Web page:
and the lowest detection limit of the biosensor is 0.1/3.69 = 27.1 nM. This method to determine LOD can be found in [14,17,24,25].

9 Figure 5.5.(a)(a) Reflectance spectra of double Bragg mirror structure following (n nH1 ))99 (n L2 nH2 ) 9 L1L2 Figure Reflectance spectra of of double structure following (nnL1 sequence Figure 5. (a) Reflectance spectra doubleBragg Braggmirror mirror structure following (nL1 H1n )9H1 (n)L2(n nH2)n9 H2 sequence sequence after oxidization, after silanization and after glutaraldehyde (GA). (b) Resonance shift of the after oxidization, afterafter silanization and (GA).(b) (b)Resonance Resonance shift of double the double after oxidization, silanization andafter afterglutaraldehyde glutaraldehyde (GA). shift of the double Bragg mirrors for 10 µM complementary deoxyribonucleic acid (DNA). Negligible resonance mirrors forμM 10 μM complementarydeoxyribonucleic deoxyribonucleic acid Negligible resonance shiftshift for for BraggBragg mirrors for 10 complementary acid(DNA). (DNA). Negligible resonance shift for10 (c)μM 10 non-complementary µM non-complementary DNA and (d) Deionized water (DI). DNA and (d)Deionized Deionized water (c) 10 (c) μM non-complementary DNA and (d) water(DI). (DI).

Figure Measured resonance resonance red-shifts red-shifts of structure following the the Figure 6. 6.Measured of double doubleBragg Braggmirror mirror structure following 9 sequence after being exposed to different concentrations of (a) complete (n L1n H1)9(nL2nH29 ) 9 (nL1 nH1 ) (nL2 nH2 ) sequence after being exposed to different concentrations of (a) complete Figure 6. Measured resonance red-shifts of double complementary DNA and (b) partial complementary DNA. Bragg mirror structure following the complementary DNA and (b) partial complementary DNA. (nL1nH1)9(nL2nH2)9 sequence after being exposed to different concentrations of (a) complete In order to DNA verifyand the effectiveness of biosensor for a real sample. We used DNA with only seven complementary (b) partial complementary DNA. base pairs complementary to the probe DNA as the detection primers and the primers, themselves, areorder not complementary. The results show that there obvious of thewith reflectance In to verify the effectiveness of biosensor forisa still real an sample. Weredshift used DNA only seven

base pairs complementary to the probe DNA as the detection primers and the primers, themselves, are not complementary. The results show that there is still an obvious redshift of the reflectance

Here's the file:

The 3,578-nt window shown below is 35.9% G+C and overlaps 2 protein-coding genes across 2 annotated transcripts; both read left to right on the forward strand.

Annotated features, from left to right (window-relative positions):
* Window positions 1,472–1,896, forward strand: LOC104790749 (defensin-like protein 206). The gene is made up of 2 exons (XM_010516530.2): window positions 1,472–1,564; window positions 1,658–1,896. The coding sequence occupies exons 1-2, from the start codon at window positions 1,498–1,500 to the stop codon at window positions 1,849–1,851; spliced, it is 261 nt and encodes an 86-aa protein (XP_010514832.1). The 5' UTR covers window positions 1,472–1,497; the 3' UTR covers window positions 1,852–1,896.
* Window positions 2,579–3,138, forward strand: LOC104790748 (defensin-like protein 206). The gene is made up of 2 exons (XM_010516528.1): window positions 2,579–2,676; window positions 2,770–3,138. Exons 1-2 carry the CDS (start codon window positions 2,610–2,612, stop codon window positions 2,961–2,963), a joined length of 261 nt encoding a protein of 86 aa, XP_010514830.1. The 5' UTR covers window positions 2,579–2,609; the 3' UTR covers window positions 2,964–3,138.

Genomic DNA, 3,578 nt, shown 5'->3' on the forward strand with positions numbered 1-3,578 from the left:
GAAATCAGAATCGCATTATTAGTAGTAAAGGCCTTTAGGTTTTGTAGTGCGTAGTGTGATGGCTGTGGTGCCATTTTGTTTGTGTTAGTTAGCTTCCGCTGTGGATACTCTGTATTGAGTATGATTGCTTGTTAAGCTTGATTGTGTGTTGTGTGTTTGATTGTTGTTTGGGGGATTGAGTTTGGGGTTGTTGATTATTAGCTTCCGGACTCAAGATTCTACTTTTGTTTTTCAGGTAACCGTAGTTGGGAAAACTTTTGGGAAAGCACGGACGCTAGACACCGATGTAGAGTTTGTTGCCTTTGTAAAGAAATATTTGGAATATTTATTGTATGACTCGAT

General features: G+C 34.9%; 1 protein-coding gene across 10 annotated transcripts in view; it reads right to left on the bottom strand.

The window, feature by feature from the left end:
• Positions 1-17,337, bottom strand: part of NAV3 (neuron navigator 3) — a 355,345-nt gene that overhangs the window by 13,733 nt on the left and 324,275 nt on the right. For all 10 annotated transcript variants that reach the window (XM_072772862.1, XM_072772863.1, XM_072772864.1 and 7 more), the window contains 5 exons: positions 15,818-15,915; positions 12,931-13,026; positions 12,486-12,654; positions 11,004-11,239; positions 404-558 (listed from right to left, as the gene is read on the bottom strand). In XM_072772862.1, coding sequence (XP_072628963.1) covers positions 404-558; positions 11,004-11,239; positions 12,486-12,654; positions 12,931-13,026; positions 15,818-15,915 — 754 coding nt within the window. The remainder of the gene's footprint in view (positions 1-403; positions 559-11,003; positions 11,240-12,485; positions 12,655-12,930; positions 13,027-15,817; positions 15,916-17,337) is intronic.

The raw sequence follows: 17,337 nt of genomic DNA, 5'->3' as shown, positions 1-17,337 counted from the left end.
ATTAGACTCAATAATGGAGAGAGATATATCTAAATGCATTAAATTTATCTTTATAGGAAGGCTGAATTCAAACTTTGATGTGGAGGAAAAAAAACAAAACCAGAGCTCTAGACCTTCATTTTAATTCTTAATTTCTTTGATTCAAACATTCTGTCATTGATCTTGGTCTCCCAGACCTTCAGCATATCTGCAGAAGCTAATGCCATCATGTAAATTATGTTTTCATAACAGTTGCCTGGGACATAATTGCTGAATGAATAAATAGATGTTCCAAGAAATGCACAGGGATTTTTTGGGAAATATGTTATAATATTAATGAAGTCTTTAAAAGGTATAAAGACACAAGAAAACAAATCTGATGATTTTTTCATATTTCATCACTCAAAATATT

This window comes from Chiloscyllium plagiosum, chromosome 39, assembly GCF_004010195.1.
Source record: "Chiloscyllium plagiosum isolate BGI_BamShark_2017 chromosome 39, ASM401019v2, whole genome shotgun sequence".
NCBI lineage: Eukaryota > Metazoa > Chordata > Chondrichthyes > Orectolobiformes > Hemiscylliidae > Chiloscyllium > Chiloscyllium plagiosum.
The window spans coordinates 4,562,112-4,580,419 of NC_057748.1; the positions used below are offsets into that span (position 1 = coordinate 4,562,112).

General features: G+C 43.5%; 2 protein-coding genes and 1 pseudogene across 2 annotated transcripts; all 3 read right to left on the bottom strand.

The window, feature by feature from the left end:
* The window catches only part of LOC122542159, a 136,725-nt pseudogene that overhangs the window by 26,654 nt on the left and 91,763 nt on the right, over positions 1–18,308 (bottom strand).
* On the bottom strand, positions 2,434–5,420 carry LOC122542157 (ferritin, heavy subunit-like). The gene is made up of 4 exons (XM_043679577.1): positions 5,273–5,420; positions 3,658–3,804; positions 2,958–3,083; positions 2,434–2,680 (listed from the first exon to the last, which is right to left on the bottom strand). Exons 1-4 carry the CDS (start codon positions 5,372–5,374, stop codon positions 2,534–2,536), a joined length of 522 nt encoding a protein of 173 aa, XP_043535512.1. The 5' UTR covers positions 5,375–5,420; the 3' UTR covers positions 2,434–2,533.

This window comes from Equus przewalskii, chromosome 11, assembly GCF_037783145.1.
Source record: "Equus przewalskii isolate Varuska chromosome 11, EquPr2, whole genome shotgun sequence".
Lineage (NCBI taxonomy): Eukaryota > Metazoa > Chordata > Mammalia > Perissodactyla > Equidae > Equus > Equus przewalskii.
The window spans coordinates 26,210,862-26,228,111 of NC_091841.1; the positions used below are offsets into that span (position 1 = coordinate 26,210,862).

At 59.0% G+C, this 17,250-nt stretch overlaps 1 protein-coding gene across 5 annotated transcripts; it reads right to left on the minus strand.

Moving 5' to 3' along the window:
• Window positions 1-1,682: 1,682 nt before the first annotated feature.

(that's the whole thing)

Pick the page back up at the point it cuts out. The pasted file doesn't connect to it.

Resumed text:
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In order to verify the effectiveness of biosensor for a real sample. We used DNA with only seven base pairs complementary to the probe DNA as the detection primers and the primers, themselves, are not complementary. The results show that there is still an obvious redshift of the reflectance spectra for the PS double Bragg mirrors as a function of the different concentration of partial complementary DNA (i.e., 0.25, 0.5, 1.0, 2.0, 4.0, 6.0, 8.0, and 10.0 µM). The average redshift values of the resonance peak related to the concentrations of the partial complementary DNA are 4.3, 6.3, 8.7, 11.7, 15.3, 20.7, 25.3, and 35.7 nm, respectively. The linear fitness of the experiment data is given in Figure 6b. The linear equation is Y = 4.63 + 2.86 C, and the correlation is 0.990, where Y represents the redshift value of the resonance peak and C represents the concentration of partial complementary DNA. The sensitivity of the DNA biosensor is 2.86 nm/µM from the slope and the resolution of the UV-VIS spectrophotometer is 0.1 nm. Thus, the limit of detection (LOD) of the biosensor is 0.1/2.86 = 35.0 nM. It can be concluded that the PS sensor of this double Bragg mirror structure can detect the complete complementary and partial complementary DNA, which provides the feasibility for the detection of AOB in a real environment. Compared to the complementary DNA in Figure 6a, the redshift value of partial complementary DNA is smaller with lower sensitivity. Furthermore, the DNA hybridization detection limit based on PS double Bragg mirror is of the nM concentration, which is comparable to other reported favorable one-dimension photonic crystal biosensor based on PS, such as the novel PS polybasic symmetrical structure for detecting 23-base pair DNA with a detection limit of 21.3 nM [14], a microcavity biosensor on silicon-on-insulator for detecting 19-base pair DNA with a detection limit of 43.9 nM [17], and a PS membrane waveguide for 24-base pair DNA with a detection limit of 42.0 nM [24]. Considering that the fabricated PS double Bragg mirror structure by electrochemical etching is simple and controllable, this research could be interesting for developing a new optical label-free biosensor based on PS. Furthermore, the broad and high-reflectivity stop band gap with deep and narrow resonance peak in the reflectance spectrum provides great potential for the development of optical applications. 4. Conclusions Through simulations and experiments, a high-sensitivity label-free DNA biosensor based on a PS double Bragg mirror structure for detecting AOB has been shown. The width of the high-reflectivity stop band is about 761 nm with a sharp and deep resonance peak at 1328 nm in the reflectance spectrum center of the double Bragg mirror following the (nL1 nH1 )9 (nL2 nH2 )9 sequence, which gives a higher sensitivity and distinguishability for sensing performance. There is a significant redshift in the reflectance spectrum when either complete complementary or partial complementary AOB is infiltrated into the pores, which results in the changing of the PS layers’ refractive indices. The detection sensitivity of this biosensor is determined through the investigation of AOB DNA hybridization in the pores, with a detection limit of 27.1 nM. In addition, the lowest detection limit of the biosensor for partial complementary DNA is 35.0 nM, which provides the feasibility and effectiveness for the detection of AOB in a real environment. Easy fabrication, small molecule detection capability, low design cost, and excellent optical properties make the PS double Bragg mirror structure attractive for widespread biosensing applications and provides great potential for the development of optical communication. Acknowledgments: This work was supported by the National Science Foundation of China (no. 61665011, no. 11504313), the Xinjiang Science and Technology Project (no. QN2016YX0040) and Doctor’ fund of Xinjiang University (no. BS150219). Author Contributions: H.Z. designed and performed the experiments and wrote the paper. J.L. contributed reagents/materials/analysis tools. Z.J. conceived and designed the experiments and analyzed the data. Conflicts of Interest: The authors declare no conflict of interest.